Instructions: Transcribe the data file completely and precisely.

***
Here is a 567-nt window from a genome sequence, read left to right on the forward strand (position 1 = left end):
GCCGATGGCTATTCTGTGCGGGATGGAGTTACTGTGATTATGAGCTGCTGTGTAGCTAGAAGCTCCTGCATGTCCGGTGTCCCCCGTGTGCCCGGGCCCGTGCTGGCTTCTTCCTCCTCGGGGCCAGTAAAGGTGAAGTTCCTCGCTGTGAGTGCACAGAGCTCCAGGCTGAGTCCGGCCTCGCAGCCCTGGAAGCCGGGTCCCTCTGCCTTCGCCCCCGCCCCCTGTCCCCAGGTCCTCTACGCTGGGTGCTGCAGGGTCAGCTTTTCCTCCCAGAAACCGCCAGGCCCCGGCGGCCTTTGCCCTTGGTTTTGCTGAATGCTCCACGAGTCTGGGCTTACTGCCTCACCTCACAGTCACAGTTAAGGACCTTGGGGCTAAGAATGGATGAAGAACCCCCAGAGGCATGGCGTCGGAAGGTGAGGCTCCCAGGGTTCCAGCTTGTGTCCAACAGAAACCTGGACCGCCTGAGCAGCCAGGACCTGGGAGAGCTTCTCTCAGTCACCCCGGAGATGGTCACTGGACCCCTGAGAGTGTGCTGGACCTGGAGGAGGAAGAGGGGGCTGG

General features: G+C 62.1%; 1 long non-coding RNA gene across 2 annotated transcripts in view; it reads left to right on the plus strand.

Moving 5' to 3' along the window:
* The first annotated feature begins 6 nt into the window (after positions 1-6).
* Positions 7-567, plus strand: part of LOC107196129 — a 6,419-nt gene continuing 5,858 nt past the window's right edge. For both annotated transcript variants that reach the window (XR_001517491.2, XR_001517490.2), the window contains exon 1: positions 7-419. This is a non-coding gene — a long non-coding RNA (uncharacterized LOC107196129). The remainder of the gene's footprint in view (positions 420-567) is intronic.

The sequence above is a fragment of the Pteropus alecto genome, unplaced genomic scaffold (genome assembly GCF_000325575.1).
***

Here is a 567-nt window from a genome sequence, read left to right on the forward strand (position 1 = left end):
GCCGATGGCTATTCTGTGCGGGATGGAGTTACTGTGATTATGAGCTGCTGTGTAGCTAGAAGCTCCTGCATGTCCGGTGTCCCCCGTGTGCCCGGGCCCGTGCTGGCTTCTTCCTCCTCGGGGCCAGTAAAGGTGAAGTTCCTCGCTGTGAGTGCACAGAGCTCCAGGCTGAGTCCGGCCTCGCAGCCCTGGAAGCCGGGTCCCTCTGCCTTCGCCCCCGCCCCCTGTCCCCAGGTCCTCTACGCTGGGTGCTGCAGGGTCAGCTTTTCCTCCCAGAAACCGCCAGGCCCCGGCGGCCTTTGCCCTTGGTTTTGCTGAATGCTCCACGAGTCTGGGCTTACTGCCTCACCTCACAGTCACAGTTAAGGACCTTGGGGCTAAGAATGGATGAAGAACCCCCAGAGGCATGGCGTCGGAAGGTGAGGCTCCCAGGGTTCCAGCTTGTGTCCAACAGAAACCTGGACCGCCTGAGCAGCCAGGACCTGGGAGAGCTTCTCTCAGTCACCCCGGAGATGGTCACTGGACCCCTGAGAGTGTGCTGGACCTGGAGGAGGAAGAGGGGGCTGG

General features: G+C 62.1%; 1 long non-coding RNA gene across 2 annotated transcripts in view; it reads left to right on the plus strand.

Moving 5' to 3' along the window:
* The first annotated feature begins 6 nt into the window (after positions 1-6).
* Positions 7-567, plus strand: part of LOC107196129 — a 6,419-nt gene continuing 5,858 nt past the window's right edge. For both annotated transcript variants that reach the window (XR_001517491.2, XR_001517490.2), the window contains exon 1: positions 7-419. This is a non-coding gene — a long non-coding RNA (uncharacterized LOC107196129). The remainder of the gene's footprint in view (positions 420-567) is intronic.

The sequence above is a fragment of the Pteropus alecto genome, unplaced genomic scaffold (genome assembly GCF_000325575.1).